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I  have a 2009 997.2 PDK Carrera 2 and am getting a loss of power and this error code:

2510: Fuel high-pressure control - adaptation. Value below lower limit value
 

I believe this means my HPFP is dead and am looking for the workshop procedure for replacing the high pressure fuel pump HPFP. I have looked far and wide for a DIY tutorial on this, but found nothing. My local stealership will do the work for $900 labor plus parts. I have sourced the pump for $850 and want to do the work myself. The pump looks readily accessible at the back right end of the engine, facing the rear bumper.

I am happy to write this up as a DIY with pics if someone can forward me the workshop manual pages or procedure?

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I have a 2010 997.2 and I noticed before I purchased the car from its first owner, his records indicated there was a Factory Recall on the high pressure pump. Check with your dealer to see if your car was done.

George

 

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Start with a low pressure check, when the pressure and/or flow rate of the regular pump inside the tank is not right, the high pressure pump will not reach the required values and cause an error code as well.   

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For this is a pressure gauge with the appropriate connections required and a measuring glass and timer for the flow. Unfortunately i have no specific values available at this time, it will be available trough the piwis system where pages of the workshop manual will be made available, be subject to payment. Hopefully someone has the values here in the forum yet. 

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Well, I couldn't find any information at all anywhere on replacing this, so I just worked it out for myself. Bought the pump from Porsche for $850 plus $150 core charge, pulled the exhausts off, removed the pump, installed the new pump, refitted the exhausts, took it for a test run. The car is transformed, a lot more power and no fault codes for the fuel pump. Took me 3 hours, Porsche were going to charge 4 hours.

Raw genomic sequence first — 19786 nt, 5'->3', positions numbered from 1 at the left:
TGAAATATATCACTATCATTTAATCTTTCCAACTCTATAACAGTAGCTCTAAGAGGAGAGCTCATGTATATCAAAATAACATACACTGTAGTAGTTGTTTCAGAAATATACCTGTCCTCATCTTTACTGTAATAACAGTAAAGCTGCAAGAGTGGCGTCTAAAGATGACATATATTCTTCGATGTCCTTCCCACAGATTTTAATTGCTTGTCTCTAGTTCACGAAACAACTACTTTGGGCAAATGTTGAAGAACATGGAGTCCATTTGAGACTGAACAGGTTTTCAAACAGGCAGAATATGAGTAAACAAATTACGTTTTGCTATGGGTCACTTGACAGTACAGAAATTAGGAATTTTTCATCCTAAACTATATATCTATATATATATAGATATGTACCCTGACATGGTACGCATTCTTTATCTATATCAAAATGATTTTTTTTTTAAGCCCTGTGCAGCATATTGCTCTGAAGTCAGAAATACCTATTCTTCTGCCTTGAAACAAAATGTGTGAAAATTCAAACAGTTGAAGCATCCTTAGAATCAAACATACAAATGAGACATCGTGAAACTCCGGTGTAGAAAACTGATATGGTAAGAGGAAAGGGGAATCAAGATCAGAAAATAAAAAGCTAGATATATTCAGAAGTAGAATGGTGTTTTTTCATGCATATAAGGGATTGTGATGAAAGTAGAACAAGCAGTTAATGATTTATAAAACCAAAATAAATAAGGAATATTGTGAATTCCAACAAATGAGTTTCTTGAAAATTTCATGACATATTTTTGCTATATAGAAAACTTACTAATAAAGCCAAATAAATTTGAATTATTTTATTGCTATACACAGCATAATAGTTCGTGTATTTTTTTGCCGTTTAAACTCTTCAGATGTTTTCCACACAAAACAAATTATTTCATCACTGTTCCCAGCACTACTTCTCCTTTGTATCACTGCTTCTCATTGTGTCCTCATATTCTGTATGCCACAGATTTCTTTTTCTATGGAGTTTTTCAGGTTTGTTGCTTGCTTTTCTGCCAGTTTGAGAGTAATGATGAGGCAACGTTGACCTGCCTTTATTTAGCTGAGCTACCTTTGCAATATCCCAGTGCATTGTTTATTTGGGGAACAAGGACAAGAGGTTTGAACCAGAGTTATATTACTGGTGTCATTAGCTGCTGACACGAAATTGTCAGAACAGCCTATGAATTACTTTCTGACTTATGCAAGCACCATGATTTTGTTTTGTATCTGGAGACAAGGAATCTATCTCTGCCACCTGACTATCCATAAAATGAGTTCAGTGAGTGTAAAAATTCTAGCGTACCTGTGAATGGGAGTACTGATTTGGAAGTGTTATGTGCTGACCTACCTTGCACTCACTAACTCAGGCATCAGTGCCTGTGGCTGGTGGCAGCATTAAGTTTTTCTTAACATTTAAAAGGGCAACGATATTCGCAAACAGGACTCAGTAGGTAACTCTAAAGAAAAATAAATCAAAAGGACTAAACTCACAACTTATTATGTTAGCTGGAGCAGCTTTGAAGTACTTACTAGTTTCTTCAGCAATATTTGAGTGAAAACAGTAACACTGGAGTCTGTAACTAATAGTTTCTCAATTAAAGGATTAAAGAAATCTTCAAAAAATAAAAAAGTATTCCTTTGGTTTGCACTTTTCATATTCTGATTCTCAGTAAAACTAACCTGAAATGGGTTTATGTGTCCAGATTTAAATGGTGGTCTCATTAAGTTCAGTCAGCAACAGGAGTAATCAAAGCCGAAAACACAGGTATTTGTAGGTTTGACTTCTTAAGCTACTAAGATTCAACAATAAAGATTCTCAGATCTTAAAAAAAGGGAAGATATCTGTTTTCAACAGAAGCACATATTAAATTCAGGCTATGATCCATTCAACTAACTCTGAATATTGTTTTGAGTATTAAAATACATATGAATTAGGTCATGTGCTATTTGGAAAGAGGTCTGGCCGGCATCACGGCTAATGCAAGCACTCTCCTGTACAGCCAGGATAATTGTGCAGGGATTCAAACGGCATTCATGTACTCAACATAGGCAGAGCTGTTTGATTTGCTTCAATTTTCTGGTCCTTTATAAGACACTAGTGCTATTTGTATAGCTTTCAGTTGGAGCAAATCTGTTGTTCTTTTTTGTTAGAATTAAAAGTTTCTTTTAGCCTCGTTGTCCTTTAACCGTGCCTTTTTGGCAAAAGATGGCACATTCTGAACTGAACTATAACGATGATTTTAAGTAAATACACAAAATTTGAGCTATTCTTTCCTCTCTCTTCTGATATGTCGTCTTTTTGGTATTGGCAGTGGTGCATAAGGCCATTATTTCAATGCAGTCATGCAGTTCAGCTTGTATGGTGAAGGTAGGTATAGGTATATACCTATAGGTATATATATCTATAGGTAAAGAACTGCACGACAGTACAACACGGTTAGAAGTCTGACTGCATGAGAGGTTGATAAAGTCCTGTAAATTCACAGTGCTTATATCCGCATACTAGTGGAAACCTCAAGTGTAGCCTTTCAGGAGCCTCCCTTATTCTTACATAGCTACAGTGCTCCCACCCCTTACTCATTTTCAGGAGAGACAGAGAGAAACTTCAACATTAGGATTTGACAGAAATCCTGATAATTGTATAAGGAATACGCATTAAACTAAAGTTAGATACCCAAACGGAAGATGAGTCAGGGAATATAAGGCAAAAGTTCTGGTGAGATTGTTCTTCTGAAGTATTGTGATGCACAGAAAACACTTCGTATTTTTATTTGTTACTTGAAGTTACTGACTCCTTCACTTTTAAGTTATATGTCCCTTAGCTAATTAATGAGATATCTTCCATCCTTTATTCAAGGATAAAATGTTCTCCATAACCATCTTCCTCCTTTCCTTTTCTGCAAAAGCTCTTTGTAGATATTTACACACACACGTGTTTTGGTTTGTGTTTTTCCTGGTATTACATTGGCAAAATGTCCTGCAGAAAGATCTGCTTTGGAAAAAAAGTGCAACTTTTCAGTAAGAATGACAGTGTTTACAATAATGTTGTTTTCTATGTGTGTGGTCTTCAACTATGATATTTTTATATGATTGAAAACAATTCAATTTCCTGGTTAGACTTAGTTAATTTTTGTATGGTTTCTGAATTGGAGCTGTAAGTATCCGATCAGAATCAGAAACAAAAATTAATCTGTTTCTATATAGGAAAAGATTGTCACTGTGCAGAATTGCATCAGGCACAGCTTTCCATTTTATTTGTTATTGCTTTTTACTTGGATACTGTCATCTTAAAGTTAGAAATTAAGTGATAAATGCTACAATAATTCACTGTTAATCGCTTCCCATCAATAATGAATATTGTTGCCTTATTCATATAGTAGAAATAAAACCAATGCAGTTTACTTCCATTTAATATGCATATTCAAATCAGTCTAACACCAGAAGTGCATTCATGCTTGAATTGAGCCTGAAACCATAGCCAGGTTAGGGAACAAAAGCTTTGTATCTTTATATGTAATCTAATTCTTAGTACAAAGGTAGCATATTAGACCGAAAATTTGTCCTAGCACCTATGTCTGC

However, I now have brand new fault codes of :

    
Siemens Digital Motor Electronics SDI3

Current Fault Codes    2310: Bar ignition module, cylinder 4 - Upper limit value exceeded

      
Transmission - PDK

Current Fault Codes    C418: U0418 - CAN fault, brake

 

They could have been there before though, my Durametric always hung when reading the codes, but now I have replaced the pump it scans this car properly without hanging.

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  • 2 months later...

Hey, I seem to have a HPFP problem with my car. When it starts, it idles rough and then check engine light and reduced power comes on... I am getting a p1026 code which googling it...has come up with the HPFP problem for other people.

I know where the pump is and would be tempted to change it myself but there seems to be a pipe or bar right behind my pump, I was wondering can you get the pump out as easy as you say or do you need to remove other parts? Is it really a matter of unscrewing and screwing the new one in? If it is this easy I may do it myself otherwise I will just send it to Porsche.

Any steps or tips would be greatly appreciated.

Thanks!

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That pipe is a coolant pipe. I managed to replace mine without disconnecting it, but it would be easier to replace if you did. There is a small drive gear in the engine that turns the pump, and the pump has a small tang that engages into the drive. It was a little tricky getting those to engage correctly when the coolant pipe was in the way.

 

It is not a difficult DIY. Unless your dealer is going to do the labor for less than $200, I would do it myself. My dealer wanted almost $2k to replace mine.